There are a few 32-bit ARM-based 3D printer controller boards out there such as the Smoothieboard, the Azteeg X5 mini, [Traumflug]’s Gen5 electronics, whatever board is in the Monoprice MP Mini Select, and several others I will be criticized for not mentioning. All of these ARM boards provide smoother acceleration, better control, and ultimately better prints from whatever 3D printer they’re controlling. Now, out of the blue, there’s a new board. It’s an evaluation board from ST — much like those famous Discovery boards — that sells itself as a plug and play solution for 3D printers.
The heart of this board is an STM32F401 — not the king of the STM32 line or the fastest ARM microcontroller, but anything faster or more capable will add considerably more to the BOM for this board. This controller board features six of ST’s L6474 motor drivers with enough current for some beefy NEMA 23 stepper motors , a multi-zone heated bed, and connections for a WiFi module and external LCD and keypad. You can buy this board right now for $118. This board isn’t a game changer, but it is evidence the game has been changed.
As with all 3D printer controller boards, there are a few aspects that will leave users wanting more. This is a board meant for 12V heaters (except for the bed, which has a 24V, 20A output), and the stepper drivers can only go up to 16 microsteps. That said, there’s not much else to complain about. This offering comes with a 32-bit firmware called Marlin4ST. From a quick perusal, it looks like the familiar configuration.h is still there, and still does what it’s supposed to do.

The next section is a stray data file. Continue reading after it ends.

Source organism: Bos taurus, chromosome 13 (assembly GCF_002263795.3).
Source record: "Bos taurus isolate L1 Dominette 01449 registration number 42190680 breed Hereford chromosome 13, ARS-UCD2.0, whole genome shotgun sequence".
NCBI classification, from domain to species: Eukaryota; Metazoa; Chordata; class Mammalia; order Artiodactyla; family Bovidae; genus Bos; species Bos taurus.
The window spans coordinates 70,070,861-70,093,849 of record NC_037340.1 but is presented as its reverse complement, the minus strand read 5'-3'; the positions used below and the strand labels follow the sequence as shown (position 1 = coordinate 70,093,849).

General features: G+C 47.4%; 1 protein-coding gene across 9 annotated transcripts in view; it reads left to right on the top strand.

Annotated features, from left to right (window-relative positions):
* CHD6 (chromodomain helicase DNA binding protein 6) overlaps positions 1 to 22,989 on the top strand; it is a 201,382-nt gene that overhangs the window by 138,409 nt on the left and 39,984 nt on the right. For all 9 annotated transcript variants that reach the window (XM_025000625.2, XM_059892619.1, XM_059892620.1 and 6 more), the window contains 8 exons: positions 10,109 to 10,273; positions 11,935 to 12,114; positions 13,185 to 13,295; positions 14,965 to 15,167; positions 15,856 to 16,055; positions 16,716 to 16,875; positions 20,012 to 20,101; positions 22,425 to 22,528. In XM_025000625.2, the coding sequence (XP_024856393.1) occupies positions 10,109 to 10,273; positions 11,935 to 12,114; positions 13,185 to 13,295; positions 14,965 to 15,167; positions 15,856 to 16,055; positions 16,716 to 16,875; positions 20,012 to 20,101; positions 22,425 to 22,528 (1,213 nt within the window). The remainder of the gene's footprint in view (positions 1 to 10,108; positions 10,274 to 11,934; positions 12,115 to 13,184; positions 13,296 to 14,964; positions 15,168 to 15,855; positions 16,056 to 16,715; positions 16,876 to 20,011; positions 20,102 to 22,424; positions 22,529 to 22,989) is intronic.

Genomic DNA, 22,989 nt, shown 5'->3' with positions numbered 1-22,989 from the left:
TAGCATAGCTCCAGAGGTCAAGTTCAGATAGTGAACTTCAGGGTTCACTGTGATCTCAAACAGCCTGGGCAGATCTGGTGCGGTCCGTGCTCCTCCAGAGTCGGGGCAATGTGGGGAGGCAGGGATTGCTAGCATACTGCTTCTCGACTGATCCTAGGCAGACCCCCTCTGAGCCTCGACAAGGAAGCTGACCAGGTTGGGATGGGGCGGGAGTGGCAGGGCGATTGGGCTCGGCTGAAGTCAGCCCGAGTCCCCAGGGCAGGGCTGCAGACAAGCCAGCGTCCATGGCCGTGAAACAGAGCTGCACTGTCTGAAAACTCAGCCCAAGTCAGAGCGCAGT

This ST Discovery board is extremely capable, available now, and relatively cheap, but that’s not really the big story here. What this board represents is a reference design and working firmware for a 32-bit ARM-based printer controller. That’s the future, and with this board the future might come a little sooner.
Thanks [jagerboots] for sending this one in.